What about players who are paying for their bandwidth or have bandwidth caps? If you have a bandwidth cap on your home internet connection, or even worse, you’re paying for your bandwidth, what happens when you play a game and later find out that the game thought you were an awesome host? Your home internet connection is now slow or you have a huge bill waiting.

So if I’m hosting, my machine is doing all this extra work on behalf of everyone else? Yes! You are doing more work on your CPU than all of the other players are. This means the game isn’t as cool looking as it could be and everyone else has extra CPU just sitting there. Or worse, their game actually looks better than yours! We think the game should be consistent on every machine in a match. Don’t punish the host with a worse game or leave all of that extra CPU sitting empty on the other players machines.
Okay, so player-hosted servers have a lot of downsides. So why do so many games use them? They have one really big upside – it doesn’t cost money to run the servers! Running hundreds of thousands of servers can be extremely expensive. EXTREMELY expensive. Like “oh my god we can’t afford that” expensive. So your player experience gets compromised to save (large amounts of) money.

Dedicated Servers

Dedicated servers are when a computer sitting out on the internet handles all of the host duties, leaving every client free to just be a client.

  • You can get even more CPU on your dedicated servers to do new things like dozens of AI and giant autopilot titans!
  • Suddenly you have no more host advantage!
  • Bandwidth for the servers is guaranteed from the hosting provider!
  • You can use all of the available CPU and memory on the player machines for awesome visuals and audio!
  • Hacked-host cheating isn’t an issue!
  • Matchmaking can be lightning fast since it’s guaranteed that everyone can connect to your servers.
  • And since the servers aren’t going to go disconnect to watch Netflix, you don’t need to migrate hosts anymore!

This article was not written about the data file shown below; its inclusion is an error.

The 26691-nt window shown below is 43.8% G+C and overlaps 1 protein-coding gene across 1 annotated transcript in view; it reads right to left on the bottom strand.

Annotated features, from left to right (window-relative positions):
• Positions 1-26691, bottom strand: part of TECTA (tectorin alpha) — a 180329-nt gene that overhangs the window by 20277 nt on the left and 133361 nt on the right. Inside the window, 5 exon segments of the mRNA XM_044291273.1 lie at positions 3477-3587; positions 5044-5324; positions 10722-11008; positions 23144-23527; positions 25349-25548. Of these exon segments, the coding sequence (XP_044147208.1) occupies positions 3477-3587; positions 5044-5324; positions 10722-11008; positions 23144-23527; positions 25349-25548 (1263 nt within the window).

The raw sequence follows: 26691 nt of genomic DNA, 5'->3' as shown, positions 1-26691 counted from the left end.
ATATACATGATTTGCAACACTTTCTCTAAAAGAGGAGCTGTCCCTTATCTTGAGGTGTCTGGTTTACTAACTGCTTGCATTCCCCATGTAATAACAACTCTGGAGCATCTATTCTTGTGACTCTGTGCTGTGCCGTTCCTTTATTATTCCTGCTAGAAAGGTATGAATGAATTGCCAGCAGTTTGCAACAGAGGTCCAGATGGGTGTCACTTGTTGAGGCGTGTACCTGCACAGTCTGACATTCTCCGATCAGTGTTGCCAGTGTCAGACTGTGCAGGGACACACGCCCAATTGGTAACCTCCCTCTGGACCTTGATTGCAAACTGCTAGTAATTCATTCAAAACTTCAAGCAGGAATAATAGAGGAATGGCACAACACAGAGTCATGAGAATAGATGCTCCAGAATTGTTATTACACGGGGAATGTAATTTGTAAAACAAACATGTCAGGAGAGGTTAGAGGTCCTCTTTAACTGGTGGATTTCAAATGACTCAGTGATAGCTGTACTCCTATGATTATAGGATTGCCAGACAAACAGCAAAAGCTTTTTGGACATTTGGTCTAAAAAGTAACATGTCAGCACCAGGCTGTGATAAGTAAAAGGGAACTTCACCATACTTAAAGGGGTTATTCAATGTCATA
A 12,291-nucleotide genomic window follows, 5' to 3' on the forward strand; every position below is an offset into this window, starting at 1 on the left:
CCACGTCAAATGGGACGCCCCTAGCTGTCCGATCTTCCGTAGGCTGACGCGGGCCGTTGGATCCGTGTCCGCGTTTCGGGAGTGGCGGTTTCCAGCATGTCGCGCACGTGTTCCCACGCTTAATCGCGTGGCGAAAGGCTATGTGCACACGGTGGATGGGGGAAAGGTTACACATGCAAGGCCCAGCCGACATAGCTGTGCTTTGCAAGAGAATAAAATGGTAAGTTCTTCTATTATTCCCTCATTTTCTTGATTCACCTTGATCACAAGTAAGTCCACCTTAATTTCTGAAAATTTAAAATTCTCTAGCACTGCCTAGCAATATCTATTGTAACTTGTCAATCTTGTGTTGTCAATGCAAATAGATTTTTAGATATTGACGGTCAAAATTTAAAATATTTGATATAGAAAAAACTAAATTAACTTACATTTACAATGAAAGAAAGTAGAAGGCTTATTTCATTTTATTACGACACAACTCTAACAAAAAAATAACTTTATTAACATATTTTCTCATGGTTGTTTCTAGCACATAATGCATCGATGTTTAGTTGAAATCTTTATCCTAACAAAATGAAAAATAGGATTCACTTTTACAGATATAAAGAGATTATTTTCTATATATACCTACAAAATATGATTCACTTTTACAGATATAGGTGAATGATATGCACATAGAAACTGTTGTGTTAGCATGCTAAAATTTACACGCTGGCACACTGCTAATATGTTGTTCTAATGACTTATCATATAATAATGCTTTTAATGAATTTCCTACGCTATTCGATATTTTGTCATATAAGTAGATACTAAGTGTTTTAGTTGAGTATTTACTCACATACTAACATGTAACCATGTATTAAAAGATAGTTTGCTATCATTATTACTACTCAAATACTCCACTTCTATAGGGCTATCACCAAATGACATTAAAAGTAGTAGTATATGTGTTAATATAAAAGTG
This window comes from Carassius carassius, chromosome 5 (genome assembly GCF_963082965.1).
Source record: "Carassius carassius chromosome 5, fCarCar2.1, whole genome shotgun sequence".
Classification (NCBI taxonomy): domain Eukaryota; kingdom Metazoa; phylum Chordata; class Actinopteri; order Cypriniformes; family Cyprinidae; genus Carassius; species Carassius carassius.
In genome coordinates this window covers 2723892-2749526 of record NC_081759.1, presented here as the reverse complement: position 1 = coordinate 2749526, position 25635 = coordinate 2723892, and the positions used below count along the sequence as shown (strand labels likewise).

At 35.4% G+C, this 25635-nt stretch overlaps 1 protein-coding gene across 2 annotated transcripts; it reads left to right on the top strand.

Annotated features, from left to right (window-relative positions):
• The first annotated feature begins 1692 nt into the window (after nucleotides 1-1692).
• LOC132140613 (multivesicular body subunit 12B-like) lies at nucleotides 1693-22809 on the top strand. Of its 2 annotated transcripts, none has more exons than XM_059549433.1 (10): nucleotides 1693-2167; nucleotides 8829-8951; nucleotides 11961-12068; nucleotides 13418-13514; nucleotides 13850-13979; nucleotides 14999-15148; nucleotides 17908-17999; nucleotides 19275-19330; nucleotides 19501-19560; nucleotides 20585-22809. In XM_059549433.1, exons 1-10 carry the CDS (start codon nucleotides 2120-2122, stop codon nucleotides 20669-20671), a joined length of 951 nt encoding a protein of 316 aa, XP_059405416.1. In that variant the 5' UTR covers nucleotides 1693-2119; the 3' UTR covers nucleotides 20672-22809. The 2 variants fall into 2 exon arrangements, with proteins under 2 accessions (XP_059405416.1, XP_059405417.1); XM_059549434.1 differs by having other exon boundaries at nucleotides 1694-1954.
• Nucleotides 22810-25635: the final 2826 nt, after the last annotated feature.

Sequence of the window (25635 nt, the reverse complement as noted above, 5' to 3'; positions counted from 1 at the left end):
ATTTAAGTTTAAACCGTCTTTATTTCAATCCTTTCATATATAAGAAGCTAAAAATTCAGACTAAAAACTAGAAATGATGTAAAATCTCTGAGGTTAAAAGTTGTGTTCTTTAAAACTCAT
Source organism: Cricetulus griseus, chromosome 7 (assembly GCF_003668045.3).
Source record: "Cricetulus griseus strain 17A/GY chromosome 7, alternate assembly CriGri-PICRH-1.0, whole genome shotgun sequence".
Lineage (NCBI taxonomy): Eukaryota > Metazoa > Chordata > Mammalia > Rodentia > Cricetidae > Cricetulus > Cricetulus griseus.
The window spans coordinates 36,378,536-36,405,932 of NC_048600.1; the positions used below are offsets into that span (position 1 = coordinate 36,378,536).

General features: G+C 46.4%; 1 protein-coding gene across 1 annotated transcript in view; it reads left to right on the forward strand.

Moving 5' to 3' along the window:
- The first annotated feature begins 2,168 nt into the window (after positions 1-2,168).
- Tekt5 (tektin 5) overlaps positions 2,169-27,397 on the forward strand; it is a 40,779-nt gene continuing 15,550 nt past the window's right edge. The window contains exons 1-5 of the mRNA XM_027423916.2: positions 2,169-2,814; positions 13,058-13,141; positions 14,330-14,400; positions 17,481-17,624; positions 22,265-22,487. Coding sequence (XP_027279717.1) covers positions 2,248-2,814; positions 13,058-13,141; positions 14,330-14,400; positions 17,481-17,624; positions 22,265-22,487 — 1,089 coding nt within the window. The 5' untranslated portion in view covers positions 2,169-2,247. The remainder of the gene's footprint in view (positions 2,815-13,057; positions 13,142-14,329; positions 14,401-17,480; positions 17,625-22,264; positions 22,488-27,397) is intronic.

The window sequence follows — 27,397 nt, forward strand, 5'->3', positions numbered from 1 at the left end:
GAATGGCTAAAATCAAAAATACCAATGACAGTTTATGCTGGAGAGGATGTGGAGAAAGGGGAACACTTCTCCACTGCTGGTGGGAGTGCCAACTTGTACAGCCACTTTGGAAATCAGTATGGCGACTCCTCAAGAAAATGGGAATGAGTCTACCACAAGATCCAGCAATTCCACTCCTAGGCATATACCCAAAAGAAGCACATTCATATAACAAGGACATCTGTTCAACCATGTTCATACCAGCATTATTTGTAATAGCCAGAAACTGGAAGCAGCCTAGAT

The player experience is so much better. This sounds awesome!

But it costs a LOT of money.

This is something I have worked on for years now, since coming to Respawn. A developer like Respawn doesn’t have the kind of weight to get a huge price cut from places like Amazon or Rackspace. And we don’t have the manpower to manage literally hundreds-of-thousands of servers ourselves. We want to focus on making awesome games, not on becoming giant worldwide server hosting providers. The more time I can spend on making our actual game better, the more our players benefit.

I personally talked to both Microsoft and Sony and explained that we need to find a way to have potentially hundreds-of-thousands of dedicated servers at a price point that you can’t get right now. Microsoft realized that player-hosted servers are actually holding back online gaming and that this is something that they could help solve, and ran full-speed with this idea.

The Xbox group came back to us with a way for us to run all of these Titanfall dedicated servers and that lets us push games with more server CPU and higher bandwidth, which lets us have a bigger world, more physics, lots of AI, and potentially a lot more than that!

What is the Cloud?

Amazon has a cloud that powers websites. Sony has a cloud that streams game video so you can play a game that you don’t have on your machine. Now Xbox Live has a cloud that somehow powers games. Cloud doesn’t seem to actually mean anything anymore, or it has so many meanings that it’s useless as a marketing word.

Let me explain this simply: when companies talk about their cloud, all they are saying is that they have a huge amount of servers ready to run whatever you need them to run. That’s all.

So what is this Xbox Live Cloud stuff then?

Microsoft has a cloud service called Azure (it’s a real thing – you can go on their website right now and pay for servers and use them to run whatever you want). Microsoft realized that they could use that technology to solve our problem.